For a couple centuries, Americans’ ideas of Peter Stuyvesant were based on his portrayal in Knickerbocker’s History of New York, anonymously published by Washington Irving in 1809 as a satire on self-important histories. In 2004, Russell Shorto’s fascinating The Island at the Center of the World began to sweep away misconceptions. A few of his comments on Stuyvesant:
Now Stuyvesant could lead. He could turn his attention to matters of genuine importance. And so he did, moving with ferocious competence. Had a lesser man been given the commission to strengthen the Dutch hold on their North American territory, the English would have swept in decades sooner than they did, and the Dutch imprint on Manhattan Island would have been too faint to make a difference to history. The problems that literally surrounded the colony were considerable and they had been allowed to fester. Stuyvesant had stepped into a chess game in which his predecessor had been an inferior player who had committed his resources into one ill-conceived strike while ignoring attacks from other areas. Stuyvesant assessed the threats, ranked them in order of priority, and went to work. ... – Russell Shorto, The Is land at the Center of the World
Stuyvesant’s official residence was White Hall, near the southern tip of the island at Pearl and Whitehall Streets, more or less where the Whitehall subway station (N and R trains) is.
Stuyvesant’s farm, or bouwerie (after which the Bowery is named), stretched from 5th St. to 17th St. and from 4th Ave. to the East River. He’s buried at St. Mark’s in the Bowery (131 East 10th St., at Second Avenue).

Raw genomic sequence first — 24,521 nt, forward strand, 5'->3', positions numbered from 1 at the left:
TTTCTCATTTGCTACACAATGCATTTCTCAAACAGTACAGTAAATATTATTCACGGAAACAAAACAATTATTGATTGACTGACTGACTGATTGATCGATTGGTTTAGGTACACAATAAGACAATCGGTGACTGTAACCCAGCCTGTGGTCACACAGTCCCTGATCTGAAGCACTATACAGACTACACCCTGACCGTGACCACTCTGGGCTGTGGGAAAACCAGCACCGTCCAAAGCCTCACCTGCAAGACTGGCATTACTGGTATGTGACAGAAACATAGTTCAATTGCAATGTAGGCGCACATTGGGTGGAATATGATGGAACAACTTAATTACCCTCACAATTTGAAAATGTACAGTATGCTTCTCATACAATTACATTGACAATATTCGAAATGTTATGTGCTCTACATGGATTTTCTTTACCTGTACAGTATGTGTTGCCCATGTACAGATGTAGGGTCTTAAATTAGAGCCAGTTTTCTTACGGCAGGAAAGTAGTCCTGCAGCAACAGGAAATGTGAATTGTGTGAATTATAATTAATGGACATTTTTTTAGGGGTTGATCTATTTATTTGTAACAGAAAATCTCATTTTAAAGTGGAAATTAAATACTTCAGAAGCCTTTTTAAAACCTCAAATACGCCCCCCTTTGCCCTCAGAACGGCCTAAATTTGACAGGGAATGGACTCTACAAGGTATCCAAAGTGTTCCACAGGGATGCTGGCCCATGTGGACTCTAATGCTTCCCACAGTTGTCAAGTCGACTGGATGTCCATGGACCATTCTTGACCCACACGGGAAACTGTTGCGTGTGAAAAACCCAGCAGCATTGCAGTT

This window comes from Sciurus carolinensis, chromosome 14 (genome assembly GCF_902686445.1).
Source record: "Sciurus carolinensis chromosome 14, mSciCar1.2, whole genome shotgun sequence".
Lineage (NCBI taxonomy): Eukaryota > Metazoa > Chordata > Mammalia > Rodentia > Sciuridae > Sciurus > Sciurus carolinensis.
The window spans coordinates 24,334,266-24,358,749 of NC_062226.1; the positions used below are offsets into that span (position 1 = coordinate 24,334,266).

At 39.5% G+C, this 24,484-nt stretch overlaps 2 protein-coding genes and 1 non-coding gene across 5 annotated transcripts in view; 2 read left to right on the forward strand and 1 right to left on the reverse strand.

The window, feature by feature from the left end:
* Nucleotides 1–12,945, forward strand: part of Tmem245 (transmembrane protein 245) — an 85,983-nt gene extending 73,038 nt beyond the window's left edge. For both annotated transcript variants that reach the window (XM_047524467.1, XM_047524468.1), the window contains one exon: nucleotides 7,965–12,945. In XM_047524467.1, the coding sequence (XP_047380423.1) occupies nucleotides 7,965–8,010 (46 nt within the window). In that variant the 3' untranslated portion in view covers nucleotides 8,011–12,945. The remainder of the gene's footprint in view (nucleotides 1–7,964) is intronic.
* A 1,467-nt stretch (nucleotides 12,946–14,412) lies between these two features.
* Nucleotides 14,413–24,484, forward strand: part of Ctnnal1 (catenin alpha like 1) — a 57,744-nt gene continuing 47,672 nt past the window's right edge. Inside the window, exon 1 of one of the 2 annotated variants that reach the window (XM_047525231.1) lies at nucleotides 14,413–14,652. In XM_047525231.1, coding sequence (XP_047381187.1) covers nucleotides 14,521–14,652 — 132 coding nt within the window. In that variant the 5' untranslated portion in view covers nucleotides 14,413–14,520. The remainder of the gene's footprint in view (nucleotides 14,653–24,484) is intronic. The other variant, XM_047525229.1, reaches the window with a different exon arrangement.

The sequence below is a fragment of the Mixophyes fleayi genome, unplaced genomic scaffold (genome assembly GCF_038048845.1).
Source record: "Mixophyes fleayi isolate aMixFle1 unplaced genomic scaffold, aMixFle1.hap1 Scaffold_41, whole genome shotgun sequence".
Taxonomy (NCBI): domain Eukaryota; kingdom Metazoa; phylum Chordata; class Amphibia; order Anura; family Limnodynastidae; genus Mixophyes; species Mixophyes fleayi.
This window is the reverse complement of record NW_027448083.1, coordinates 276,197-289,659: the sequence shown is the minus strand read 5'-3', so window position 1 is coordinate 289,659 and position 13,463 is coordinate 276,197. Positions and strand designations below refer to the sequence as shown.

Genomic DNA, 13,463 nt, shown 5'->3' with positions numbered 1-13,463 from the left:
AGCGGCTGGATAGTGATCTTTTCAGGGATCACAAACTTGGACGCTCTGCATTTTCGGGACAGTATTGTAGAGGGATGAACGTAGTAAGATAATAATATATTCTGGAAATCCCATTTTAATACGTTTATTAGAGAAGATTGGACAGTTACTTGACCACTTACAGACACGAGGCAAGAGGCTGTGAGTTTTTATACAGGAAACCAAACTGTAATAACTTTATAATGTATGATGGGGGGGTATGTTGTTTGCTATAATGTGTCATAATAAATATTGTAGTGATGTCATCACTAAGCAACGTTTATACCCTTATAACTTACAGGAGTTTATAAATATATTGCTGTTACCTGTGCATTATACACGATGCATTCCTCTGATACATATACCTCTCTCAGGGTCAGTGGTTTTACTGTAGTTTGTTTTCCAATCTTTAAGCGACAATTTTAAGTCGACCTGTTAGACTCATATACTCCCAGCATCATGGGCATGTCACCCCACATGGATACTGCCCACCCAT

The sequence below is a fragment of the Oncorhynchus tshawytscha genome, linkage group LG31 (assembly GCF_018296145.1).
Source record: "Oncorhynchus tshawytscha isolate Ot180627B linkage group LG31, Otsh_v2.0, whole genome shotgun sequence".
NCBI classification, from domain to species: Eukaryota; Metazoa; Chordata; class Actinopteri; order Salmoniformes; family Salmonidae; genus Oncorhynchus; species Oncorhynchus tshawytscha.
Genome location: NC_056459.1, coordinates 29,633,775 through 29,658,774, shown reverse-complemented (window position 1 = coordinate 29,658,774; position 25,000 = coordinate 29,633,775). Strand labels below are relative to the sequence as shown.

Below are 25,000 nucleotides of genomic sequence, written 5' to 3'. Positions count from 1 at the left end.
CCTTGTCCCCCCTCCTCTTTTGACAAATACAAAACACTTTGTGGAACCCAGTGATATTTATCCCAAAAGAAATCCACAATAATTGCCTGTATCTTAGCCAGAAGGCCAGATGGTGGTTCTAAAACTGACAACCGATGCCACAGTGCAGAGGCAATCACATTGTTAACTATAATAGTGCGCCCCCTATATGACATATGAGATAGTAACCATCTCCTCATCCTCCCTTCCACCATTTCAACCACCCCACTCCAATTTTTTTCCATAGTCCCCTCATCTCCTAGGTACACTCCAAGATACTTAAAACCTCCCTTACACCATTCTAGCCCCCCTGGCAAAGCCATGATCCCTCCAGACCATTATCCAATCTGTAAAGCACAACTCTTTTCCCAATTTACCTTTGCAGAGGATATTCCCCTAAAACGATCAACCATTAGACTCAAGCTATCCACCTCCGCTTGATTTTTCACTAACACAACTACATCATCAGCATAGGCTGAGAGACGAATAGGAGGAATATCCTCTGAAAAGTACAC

The bouwerie passed to his descendants. In 1836 Peter Gerard Stuyvesant (co-founder of the New York Historical Society and one of the richest men in America at his time) sold 4 acres of the farm to the city. In 1850 it opened as the park called Stuyvesant Square, where the sculpture of his ancestor Peter Stuyvesant now stands. The cast iron fence surrounding the park is one of the oldest in New York City.
Gertrude Vanderbilt Whitney
Whitney (1875-1942) was born into the prominent New York family founded by Cornelius Vanderbilt. She trained with James Earle Fraser (see Theodore Roosevelt) and others. Her first major commission was the Titanic Memorial in Washington, D.C., 1914. During and immediately after World War I, she designed a number of memorials, including the Washington Heights - Inwood War Memorial, 1922 (Broadway and St. Nicholas Avenue, between 167th and 168th Streets).
A leading promoter of progressive American art, she was the founder of the Whitney Museum of American Art (1931), whose core collection of 500 pieces the Metropolitan Museum had refused to accept as a gift. The Whitney Biennial is one of the contemporary art world’s most prestigious exhibitions.
Aside from the Inwood War Memorial, Manhattan has her Stuyvesant, 1936. The Bronx has the Untermeyer Memorial (Woodlawn Cemetery).
Copyright (c) 2013 Dianne L. Durante